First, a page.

LaRiccia received a BFA in printmaking from the University of Massachusetts in 2001 and an MFA in printmaking from Southern Illinois University Edwardsville in 2005. In March of 2005 he was awarded a Xeric grant to self-publish his somewhat autobiographical graphic novel Black Mane. Since the publication of Black Mane LaRiccia has been involved with several anthologies and has self-published The Death of Black Mane and the Feared Self, Satori, DISCO and most recently TOO FAST. In February 2007 he had a solo exhibition in Portland Oregon, titled Pouring Concrete. The exhibition marked a new phase in his career shifting his focus exclusively to sequential art. In February 2008 he exhibited pages of his upcoming book at Princeton University’s Bernstein Gallery. Currently a full time graphic designer, LaRiccia periodically teaches cartooning for children and exhibits at alternative comics conferences throughout the country.


Inquiries regarding design/illustration quotes
please use the below email address.


Email: mike.lariccia (at) gmail.com





"Mike Lariccia is gonna blow up.  I guarantee that.  He is one of those rare folks whose writing can stand on its own and his artwork can stand on its own.  Put 'em both together and you've got magic. Poignant, meaningful and hilarious all at the same time."


-Keith Knight ("The K Chronicles" & "(th)ink")



A talented and pleasant guy, I talked with him about all the varied opportunities that lay withing the science fiction genre. In short order, he sent me a file with his nine page story ‘The Last of the Spitting Baboons‘ and I offered him a portion of my table at MoCCA that year as a thank you.


Of course, I was the grateful one. Mike is so full of energy and enthusiasm, something you rarely see in the comics scene, that he’s like a magnet. He threw on a Zebra Mag T-Shirt and acted the role of carnival barker to anyone that came near.


Jameson Lee (Publisher of Zebra Mag and blogger at the Daily Pop (http://dailypop.wordpress.com/2007/09/20/michael-lariccia-black-mane/)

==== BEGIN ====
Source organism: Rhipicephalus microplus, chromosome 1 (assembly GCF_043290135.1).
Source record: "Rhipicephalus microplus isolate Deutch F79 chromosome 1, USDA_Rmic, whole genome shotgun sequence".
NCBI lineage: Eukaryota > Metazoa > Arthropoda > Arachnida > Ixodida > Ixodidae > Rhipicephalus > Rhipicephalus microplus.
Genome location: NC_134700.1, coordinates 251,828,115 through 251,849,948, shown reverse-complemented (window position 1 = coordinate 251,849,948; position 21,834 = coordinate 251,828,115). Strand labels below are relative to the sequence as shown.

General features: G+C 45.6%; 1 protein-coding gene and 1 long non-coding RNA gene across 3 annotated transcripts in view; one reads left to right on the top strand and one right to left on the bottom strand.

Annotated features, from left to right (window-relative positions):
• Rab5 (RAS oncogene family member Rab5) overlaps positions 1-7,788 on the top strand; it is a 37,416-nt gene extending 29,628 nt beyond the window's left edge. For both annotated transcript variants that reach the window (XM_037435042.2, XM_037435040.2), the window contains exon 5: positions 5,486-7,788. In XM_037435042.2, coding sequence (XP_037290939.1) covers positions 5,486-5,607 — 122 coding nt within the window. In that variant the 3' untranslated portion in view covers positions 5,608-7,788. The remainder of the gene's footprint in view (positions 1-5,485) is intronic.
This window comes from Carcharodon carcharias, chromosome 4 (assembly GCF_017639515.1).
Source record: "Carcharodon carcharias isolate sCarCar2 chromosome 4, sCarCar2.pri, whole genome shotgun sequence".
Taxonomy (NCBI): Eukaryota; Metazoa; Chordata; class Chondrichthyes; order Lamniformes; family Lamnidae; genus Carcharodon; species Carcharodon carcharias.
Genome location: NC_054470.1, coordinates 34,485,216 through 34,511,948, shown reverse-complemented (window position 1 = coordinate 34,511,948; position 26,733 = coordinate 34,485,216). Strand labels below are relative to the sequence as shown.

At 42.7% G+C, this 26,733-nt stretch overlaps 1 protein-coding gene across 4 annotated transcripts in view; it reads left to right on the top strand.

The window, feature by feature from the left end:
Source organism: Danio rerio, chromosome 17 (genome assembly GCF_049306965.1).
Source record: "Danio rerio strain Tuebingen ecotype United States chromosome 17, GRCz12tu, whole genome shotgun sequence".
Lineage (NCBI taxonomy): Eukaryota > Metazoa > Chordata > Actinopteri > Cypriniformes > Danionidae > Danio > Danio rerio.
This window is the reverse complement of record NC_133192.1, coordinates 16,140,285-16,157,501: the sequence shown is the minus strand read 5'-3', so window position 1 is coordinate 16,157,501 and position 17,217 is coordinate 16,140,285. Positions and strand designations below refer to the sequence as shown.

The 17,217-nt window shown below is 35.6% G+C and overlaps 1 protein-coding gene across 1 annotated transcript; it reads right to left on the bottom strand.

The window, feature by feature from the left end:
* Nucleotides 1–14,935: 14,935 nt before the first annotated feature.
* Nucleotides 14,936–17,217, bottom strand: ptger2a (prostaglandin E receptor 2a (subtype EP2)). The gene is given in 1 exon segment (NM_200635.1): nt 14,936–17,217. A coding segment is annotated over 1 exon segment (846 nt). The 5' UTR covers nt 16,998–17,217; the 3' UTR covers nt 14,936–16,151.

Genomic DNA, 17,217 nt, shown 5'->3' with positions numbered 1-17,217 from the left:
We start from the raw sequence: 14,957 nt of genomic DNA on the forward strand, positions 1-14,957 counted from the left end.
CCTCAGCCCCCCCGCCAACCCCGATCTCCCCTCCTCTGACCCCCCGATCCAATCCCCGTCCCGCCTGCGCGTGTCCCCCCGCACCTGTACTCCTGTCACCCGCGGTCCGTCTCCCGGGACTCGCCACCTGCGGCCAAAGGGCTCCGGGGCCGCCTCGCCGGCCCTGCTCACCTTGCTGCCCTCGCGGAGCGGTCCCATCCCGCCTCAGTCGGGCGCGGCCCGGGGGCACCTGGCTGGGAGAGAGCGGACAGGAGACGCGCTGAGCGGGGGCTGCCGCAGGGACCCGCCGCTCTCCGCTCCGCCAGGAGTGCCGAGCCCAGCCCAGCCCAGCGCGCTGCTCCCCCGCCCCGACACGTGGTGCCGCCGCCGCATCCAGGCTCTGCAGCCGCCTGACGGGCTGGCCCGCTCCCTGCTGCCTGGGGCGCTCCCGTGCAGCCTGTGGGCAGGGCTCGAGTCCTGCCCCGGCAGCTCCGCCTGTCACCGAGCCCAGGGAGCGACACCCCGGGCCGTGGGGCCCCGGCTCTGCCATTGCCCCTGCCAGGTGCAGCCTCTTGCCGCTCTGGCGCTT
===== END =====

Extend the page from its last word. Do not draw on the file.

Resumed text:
I was terribly impressed with Michael LaRiccia’s honesty in BLACK MANE. Through his characters, LaRiccia speaks candidly about his insecurities, his uncertainty of how to handle uncomfortable situations - whether he has a right to step in, or whether they deserve what they get - and what exactly it means to be a human being. This openness is a courageous stance to take with this work, as LaRiccia does not shy away from revealing foibles and prejudices that could certainly turn off people reading BLACK MANE. But this truthfulness also allows readers to relate completely with his character, as the insecurities and the questions he grapples with every day are some of the very same insecurities and questions with which everyone else grapples. This allows BLACK MANE to resonate more with LaRiccia’s audience than if it had been lacking in those ugly truths that are aspects of us all. LaRiccia’s artwork also complements this story very well. He changes his style to fit the situation - clean, simple linework for “calm” scenes and wildly frenetic lines for Black Mane and characters with a proclivity to anger and violence - and his use of caricature for the facial features of those in duress really brings out the emotion in this work. His style is very individualistic and his voice is one worth listening to. For anyone searching for something new and different in the graphic narrative field, I must heartily recommend BLACK MANE by Michael LaRiccia.


Chris Becket – Independent Propaganda

Independent Propaganda



LaRiccia’s strength is his caricature-driven artwork which is filled with life and dynamism. He uses it effortlessly to draw us closer throughout this graphic novel to the primal rules of this society. His facial expressions are clearer and more profound than even Kevin Maguire's but with a touch France’s Tardi. His inking flows adeptly and covey tones and mood very well. His style reminds me of the Franco-Canadian animated production, Les Triplets de Belleville. That book should be on your shelf right now.


Hervé St.Louis

Comic book Bin (http://www.comicbookbin.com/blackmane001.html)



Men like Mike seem to be hard to find. He’s intelligent, has goals, is sensitive to the needs of others and aware of a numerous issues of social injustice. Because of all this, he gets frustrated and, at times, downright mad. He wants nothing more than to live and let live yet finds himself steeped in a world of racism and sexism that permeates his everyday life.


Michael LaRiccia delivers a semi-nonfiction tour de force of life for the socially aware yet somewhat powerless male who cannot reconcile his existence with his more macho and reckless counterparts.


Lance Eaton,Curled Up With A Good Book